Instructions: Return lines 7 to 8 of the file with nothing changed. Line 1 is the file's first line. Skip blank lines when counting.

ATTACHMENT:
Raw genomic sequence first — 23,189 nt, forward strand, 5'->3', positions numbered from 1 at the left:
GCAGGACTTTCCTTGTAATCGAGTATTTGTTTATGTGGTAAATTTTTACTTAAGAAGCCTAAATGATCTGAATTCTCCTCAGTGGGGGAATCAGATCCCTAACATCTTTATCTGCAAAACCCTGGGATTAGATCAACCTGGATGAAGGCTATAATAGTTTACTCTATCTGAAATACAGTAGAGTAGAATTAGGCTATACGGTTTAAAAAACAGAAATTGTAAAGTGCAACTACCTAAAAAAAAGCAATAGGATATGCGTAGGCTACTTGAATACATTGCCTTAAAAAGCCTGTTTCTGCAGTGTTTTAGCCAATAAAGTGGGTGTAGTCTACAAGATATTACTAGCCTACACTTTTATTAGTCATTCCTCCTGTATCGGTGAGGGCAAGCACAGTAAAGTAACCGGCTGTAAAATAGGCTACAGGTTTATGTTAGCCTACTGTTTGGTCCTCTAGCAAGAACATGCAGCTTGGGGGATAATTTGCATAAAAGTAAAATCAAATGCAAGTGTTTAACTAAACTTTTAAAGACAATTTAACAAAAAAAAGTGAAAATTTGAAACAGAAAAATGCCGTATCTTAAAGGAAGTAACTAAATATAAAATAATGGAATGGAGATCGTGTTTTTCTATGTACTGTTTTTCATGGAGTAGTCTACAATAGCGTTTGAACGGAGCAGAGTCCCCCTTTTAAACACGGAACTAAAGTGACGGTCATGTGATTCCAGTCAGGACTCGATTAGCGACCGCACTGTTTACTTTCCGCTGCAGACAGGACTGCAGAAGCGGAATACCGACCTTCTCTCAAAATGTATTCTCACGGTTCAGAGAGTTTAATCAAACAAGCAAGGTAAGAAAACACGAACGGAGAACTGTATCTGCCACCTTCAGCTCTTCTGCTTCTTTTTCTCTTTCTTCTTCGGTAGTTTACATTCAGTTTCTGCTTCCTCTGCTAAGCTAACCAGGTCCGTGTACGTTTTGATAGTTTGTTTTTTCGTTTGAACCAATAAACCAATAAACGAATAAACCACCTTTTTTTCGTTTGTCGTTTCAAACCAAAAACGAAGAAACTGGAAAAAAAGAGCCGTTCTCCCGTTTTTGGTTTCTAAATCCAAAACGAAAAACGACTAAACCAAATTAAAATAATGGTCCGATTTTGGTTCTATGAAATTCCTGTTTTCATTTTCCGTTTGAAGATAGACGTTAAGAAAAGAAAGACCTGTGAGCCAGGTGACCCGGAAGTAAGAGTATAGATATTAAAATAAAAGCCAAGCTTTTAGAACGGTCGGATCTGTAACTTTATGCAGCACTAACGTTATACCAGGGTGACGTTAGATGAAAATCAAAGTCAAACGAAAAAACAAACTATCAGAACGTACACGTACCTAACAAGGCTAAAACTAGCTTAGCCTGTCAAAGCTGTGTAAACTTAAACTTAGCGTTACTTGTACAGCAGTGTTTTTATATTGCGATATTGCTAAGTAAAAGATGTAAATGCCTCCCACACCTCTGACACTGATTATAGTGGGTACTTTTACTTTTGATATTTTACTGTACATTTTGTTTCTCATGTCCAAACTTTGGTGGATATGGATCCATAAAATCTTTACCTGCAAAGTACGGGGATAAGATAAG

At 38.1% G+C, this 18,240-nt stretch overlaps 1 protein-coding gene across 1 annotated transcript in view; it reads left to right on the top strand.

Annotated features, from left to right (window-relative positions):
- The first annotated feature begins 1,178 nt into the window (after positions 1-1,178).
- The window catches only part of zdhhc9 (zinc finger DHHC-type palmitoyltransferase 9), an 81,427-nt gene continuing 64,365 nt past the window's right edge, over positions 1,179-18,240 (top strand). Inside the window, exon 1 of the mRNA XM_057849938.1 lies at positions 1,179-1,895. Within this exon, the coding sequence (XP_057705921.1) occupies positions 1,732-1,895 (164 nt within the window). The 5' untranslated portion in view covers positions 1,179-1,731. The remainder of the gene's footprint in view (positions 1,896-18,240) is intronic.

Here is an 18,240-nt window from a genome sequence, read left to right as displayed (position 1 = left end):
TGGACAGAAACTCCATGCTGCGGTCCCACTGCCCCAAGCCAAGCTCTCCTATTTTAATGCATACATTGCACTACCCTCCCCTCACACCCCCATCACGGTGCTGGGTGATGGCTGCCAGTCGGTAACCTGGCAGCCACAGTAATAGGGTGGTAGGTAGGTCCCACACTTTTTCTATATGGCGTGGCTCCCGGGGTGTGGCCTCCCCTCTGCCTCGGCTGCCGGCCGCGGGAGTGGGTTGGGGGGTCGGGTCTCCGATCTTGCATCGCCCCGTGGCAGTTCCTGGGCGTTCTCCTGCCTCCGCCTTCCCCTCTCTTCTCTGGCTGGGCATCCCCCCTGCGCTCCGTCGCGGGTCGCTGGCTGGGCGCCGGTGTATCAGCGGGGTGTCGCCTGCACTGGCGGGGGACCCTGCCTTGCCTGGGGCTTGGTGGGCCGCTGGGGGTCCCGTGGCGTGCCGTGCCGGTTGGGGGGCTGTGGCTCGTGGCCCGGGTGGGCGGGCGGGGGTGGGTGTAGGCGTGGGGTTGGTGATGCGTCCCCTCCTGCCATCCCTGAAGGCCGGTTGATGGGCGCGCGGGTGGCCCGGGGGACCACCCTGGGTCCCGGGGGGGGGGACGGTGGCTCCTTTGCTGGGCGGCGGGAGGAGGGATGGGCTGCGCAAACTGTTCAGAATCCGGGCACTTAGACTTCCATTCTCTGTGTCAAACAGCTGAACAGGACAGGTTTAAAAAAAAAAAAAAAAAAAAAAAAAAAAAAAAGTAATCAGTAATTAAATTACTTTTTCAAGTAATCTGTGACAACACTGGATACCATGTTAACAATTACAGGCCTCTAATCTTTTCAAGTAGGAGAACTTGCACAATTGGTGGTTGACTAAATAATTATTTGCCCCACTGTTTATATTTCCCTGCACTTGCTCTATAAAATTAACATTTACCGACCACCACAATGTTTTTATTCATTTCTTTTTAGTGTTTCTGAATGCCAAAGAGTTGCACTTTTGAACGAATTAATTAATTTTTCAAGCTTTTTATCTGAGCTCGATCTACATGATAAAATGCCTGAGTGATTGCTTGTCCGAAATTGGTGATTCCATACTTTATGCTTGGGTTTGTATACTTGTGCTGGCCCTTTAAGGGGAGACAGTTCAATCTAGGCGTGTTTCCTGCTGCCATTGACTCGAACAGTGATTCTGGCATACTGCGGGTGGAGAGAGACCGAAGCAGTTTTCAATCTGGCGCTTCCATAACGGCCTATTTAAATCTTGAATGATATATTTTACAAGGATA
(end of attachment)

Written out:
Here is an 18,240-nt window from a genome sequence, read left to right as displayed (position 1 = left end):
TGGACAGAAACTCCATGCTGCGGTCCCACTGCCCCAAGCCAAGCTCTCCTATTTTAATGCATACATTGCACTACCCTCCCCTCACACCCCCATCACGGTGCTGGGTGATGGCTGCCAGTCGGTAACCTGGCAGCCACAGTAATAGGGTGGTAGGTAGGTCCCACACTTTTTCTATATGGCGTGGCTCCCGGGGTGTGGCCTCCCCTCTGCCTCGGCTGCCGGCCGCGGGAGTGGGTTGGGGGGTCGGGTCTCCGATCTTGCATCGCCCCGTGGCAGTTCCTGGGCGTTCTCCTGCCTCCGCCTTCCCCTCTCTTCTCTGGCTGGGCATCCCCCCTGCGCTCCGTCGCGGGTCGCTGGCTGGGCGCCGGTGTATCAGCGGGGTGTCGCCTGCACTGGCGGGGGACCCTGCCTTGCCTGGGGCTTGGTGGGCCGCTGGGGGTCCCGTGGCGTGCCGTGCCGGTTGGGGGGCTGTGGCTCGTGGCCCGGGTGGGCGGGCGGGGGTGGGTGTAGGCGTGGGGTTGGTGATGCGTCCCCTCCTGCCATCCCTGAAGGCCGGTTGATGGGCGCGCGGGTGGCCCGGGGGACCACCCTGGGTCCCGGGGGGGGGGACGGTGGCTCCTTTGCTGGGCGGCGGGAGGAGGGATGGGCTGCGCAAACTGTTCAGAATCCGGGCACTTAGACTTCCATTCTCTGTGTCAAACAGCTGAACAGGACAGGTTTAAAAAAAAAAAAAAAAAAAAAAAAAAAAAAAAGTAATCAGTAATTAAATTACTTTTTCAAGTAATCTGTGACAACACTGGATACCATGTTAACAATTACAGGCCTCTAATCTTTTCAAGTAGGAGAACTTGCACAATTGGTGGTTGACTAAATAATTATTTGCCCCACTGTTTATATTTCCCTGCACTTGCTCTATAAAATTAACATTTACCGACCACCACAATGTTTTTATTCATTTCTTTTTAGTGTTTCTGAATGCCAAAGAGTTGCACTTTTGAACGAATTAATTAATTTTTCAAGCTTTTTATCTGAGCTCGATCTACATGATAAAATGCCTGAGTGATTGCTTGTCCGAAATTGGTGATTCCATACTTTATGCTTGGGTTTGTATACTTGTGCTGGCCCTTTAAGGGGAGACAGTTCAATCTAGGCGTGTTTCCTGCTGCCATTGACTCGAACAGTGATTCTGGCATACTGCGGGTGGAGAGAGACCGAAGCAGTTTTCAATCTGGCGCTTCCATAACGGCCTATTTAAATCTTGAATGATATATTTTACAAGGATA